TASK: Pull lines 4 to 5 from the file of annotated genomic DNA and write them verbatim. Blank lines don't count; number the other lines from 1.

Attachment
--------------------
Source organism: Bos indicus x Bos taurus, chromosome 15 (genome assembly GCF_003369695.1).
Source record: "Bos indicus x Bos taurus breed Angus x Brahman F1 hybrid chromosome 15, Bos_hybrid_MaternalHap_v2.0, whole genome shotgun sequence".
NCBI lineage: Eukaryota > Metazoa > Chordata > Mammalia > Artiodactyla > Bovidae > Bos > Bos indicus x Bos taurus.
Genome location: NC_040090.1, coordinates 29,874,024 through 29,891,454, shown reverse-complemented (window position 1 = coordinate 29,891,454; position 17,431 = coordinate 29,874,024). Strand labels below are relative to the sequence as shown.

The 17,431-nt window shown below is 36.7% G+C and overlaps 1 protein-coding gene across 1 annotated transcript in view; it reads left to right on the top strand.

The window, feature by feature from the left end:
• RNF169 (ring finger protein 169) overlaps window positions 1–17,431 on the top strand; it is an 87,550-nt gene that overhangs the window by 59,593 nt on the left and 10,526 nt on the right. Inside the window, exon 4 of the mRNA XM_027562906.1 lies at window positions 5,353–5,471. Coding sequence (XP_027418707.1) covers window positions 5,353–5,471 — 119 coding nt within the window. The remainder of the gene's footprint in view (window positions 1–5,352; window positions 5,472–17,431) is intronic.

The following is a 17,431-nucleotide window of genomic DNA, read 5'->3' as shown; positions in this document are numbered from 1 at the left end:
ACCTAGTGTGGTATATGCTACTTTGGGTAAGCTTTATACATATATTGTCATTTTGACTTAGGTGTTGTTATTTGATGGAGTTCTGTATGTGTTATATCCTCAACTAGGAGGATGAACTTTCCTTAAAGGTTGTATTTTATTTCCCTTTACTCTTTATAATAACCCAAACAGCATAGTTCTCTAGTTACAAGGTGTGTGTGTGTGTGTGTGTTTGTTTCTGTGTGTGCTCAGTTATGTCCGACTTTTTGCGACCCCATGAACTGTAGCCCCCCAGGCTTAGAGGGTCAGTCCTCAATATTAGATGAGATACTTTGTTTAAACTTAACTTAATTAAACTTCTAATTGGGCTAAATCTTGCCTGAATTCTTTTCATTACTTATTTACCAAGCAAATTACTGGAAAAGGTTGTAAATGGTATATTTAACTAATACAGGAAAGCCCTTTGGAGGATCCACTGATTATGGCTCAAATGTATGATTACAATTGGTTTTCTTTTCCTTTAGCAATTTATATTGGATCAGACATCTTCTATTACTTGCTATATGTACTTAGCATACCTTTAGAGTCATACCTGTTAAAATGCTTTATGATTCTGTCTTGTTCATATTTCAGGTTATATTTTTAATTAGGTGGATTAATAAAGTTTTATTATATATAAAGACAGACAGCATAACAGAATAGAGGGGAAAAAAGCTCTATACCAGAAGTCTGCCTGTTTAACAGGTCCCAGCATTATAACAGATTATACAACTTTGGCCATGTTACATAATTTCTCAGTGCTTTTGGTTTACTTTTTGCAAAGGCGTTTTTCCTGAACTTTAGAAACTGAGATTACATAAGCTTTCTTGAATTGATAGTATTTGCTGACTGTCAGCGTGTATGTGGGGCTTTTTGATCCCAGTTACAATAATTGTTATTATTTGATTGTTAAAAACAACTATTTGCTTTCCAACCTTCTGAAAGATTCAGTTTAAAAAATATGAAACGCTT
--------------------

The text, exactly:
Genome location: NC_040090.1, coordinates 29,874,024 through 29,891,454, shown reverse-complemented (window position 1 = coordinate 29,891,454; position 17,431 = coordinate 29,874,024). Strand labels below are relative to the sequence as shown.

The 17,431-nt window shown below is 36.7% G+C and overlaps 1 protein-coding gene across 1 annotated transcript in view; it reads left to right on the top strand.